Gyllenhaal's broke misfit Lou Bloom discovers he can make money by turning up with a video camera at crime scenes, but it doesn't take him long to become a little bit too good at his new career. Nightcrawler has the kind of ending you'll either love or hate, and doesn't much care for giving bad guys their comeuppance.
- IMDb score: 7.9/10
14. 'The Usual Suspects' (1995)
Long before he was making X-Men movies, Bryan Singer directed this classic crime caper in which Kevin Spacey's shady criminal Verbal, the lone survivor of a horrific massacre on a boat, uses flashback narration to explain the events that created all that bloodshed.
The only problem? As the story goes on and becomes increasingly more convoluted, the question of Verbal's reliability comes to the fore. Can this man be trusted? Benicio del Toro and Gabriel Byrne are great, but predictably it's Spacey whose sheer magnetism makes The Usual Suspects such a joy to watch two decades on.
- IMDb score: 8.6/10
13. 'Victoria' (2015)
The youthful hedonism of Berlin, Europe's current party capital, is the backdrop of this twisty thriller in which a young Spanish woman new to the city meets a group of guys — and finds herself dragged into the murky criminal underworld they populate.
That's a good premise, but not exactly unique. What is unique is the way Victoria was shot: In one single take, in one night, no cuts, no reshoots. The script was a tiny twelve pages, most of the dialogue being improvized by the superbly talented cast. The continuous shooting style makes Victoria utterly exhilarating. Bump it up your Netflix watchlist, pronto.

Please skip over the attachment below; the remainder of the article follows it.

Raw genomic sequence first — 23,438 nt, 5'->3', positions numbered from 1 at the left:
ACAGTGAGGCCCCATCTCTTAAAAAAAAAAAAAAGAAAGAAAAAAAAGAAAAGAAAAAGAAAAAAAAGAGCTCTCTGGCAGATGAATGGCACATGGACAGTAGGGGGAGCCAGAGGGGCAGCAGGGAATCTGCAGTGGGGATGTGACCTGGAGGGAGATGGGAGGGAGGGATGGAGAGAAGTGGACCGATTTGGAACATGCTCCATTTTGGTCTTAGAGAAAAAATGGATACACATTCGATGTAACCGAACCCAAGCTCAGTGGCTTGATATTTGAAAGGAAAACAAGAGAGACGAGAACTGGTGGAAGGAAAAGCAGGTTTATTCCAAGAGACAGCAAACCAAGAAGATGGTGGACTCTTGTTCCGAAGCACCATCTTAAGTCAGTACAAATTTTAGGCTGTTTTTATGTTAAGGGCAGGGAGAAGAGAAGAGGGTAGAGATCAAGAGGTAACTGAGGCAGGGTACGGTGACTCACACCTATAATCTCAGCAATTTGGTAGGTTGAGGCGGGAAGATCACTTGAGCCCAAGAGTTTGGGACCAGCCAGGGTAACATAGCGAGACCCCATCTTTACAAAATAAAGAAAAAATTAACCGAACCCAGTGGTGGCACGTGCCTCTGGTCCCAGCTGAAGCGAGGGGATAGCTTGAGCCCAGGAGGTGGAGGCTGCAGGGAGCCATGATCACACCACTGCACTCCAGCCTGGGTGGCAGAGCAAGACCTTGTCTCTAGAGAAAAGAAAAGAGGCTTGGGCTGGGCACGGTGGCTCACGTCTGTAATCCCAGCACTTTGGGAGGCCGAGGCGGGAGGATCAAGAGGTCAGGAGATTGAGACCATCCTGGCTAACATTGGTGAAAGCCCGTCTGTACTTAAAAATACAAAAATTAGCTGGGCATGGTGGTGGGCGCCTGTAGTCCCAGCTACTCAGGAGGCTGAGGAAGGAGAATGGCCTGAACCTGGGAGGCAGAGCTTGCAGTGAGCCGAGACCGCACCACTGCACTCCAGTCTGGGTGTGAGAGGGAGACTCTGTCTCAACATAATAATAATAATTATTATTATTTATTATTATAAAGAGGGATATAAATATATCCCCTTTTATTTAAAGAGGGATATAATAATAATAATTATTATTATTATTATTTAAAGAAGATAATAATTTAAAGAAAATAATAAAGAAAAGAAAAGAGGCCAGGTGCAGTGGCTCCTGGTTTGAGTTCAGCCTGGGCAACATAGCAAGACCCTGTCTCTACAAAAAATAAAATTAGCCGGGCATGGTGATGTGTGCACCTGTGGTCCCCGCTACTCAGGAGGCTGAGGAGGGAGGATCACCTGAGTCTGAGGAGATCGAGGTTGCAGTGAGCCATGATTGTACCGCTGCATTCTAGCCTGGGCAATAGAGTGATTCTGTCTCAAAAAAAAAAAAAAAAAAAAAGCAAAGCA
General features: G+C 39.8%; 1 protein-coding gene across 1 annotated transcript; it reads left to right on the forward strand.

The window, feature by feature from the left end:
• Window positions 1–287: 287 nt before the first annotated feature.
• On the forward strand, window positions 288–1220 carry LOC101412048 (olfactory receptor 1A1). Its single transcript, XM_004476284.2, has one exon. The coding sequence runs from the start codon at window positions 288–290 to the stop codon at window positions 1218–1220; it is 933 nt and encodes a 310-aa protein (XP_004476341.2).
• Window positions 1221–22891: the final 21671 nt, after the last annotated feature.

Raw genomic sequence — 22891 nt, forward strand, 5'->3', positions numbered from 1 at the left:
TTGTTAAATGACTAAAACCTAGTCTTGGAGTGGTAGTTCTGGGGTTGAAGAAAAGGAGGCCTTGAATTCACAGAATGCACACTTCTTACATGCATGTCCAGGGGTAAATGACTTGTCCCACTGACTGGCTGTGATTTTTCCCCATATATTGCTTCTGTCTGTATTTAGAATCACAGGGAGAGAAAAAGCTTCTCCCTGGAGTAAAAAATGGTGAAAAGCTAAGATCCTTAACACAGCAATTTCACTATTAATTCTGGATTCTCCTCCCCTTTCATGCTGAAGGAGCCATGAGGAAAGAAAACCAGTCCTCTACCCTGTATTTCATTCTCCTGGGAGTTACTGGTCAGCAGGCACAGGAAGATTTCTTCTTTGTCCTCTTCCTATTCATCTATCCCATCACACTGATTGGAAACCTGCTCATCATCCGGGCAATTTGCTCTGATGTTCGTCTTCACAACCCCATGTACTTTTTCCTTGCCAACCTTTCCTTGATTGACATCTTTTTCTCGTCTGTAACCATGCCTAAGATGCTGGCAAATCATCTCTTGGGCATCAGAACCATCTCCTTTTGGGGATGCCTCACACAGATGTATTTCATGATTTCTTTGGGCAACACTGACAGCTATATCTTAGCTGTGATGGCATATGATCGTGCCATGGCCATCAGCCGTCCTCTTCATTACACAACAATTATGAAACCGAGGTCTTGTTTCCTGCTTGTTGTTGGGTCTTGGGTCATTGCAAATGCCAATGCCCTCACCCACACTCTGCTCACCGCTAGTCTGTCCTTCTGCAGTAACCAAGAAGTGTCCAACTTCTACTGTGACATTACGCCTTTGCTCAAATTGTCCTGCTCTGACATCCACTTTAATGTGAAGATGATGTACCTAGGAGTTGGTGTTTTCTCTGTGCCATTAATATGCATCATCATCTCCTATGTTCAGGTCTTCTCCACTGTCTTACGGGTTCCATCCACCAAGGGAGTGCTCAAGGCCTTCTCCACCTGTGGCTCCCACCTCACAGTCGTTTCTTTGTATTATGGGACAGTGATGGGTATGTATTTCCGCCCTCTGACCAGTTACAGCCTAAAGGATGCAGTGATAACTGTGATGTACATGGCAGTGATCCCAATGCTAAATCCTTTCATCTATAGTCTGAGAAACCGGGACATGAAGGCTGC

- IMDb score: 7.7/10
12. 'No Country For Old Men' (2007)
Often described as the Coen Brothers' masterpiece (even taking the likes of Fargo and The Big Lebowski into account), No Country For Old Men is a blood-soaked Western which tells the story of a Sheriff, a rogue hitman and a Vietnam vet on one hell of a collision course.
Javier Bardem is terrifyingly blank-eyed as hitman Anton Chigurh, a man long since deserted by any trace of morality or soul. If you've got nails, prepare to bite 'em, because this is one of the best thriller movies streaming on Netflix right now, and certainly one of the most tense. It also won the Oscars for Best Picture and Best Director. Standard.
- IMDb score: 8.1/10
11. 'Laura' (1944)
In Laura, one of the great film noirs of Hollywood's golden age, the life and death of a devastatingly beautiful femme fatale (played by the gorgeous Gene Tierney) is told in reverse, beginning with her brutal murder.
More than just a classic, twisty tale of deception and seduction, Laura is notable for its rare depiction of a woman as a careerist rather than simply a love interest and by the end, you'll know exactly why Laura herself was such a heartbreaker.
- IMDb score: 8.1/10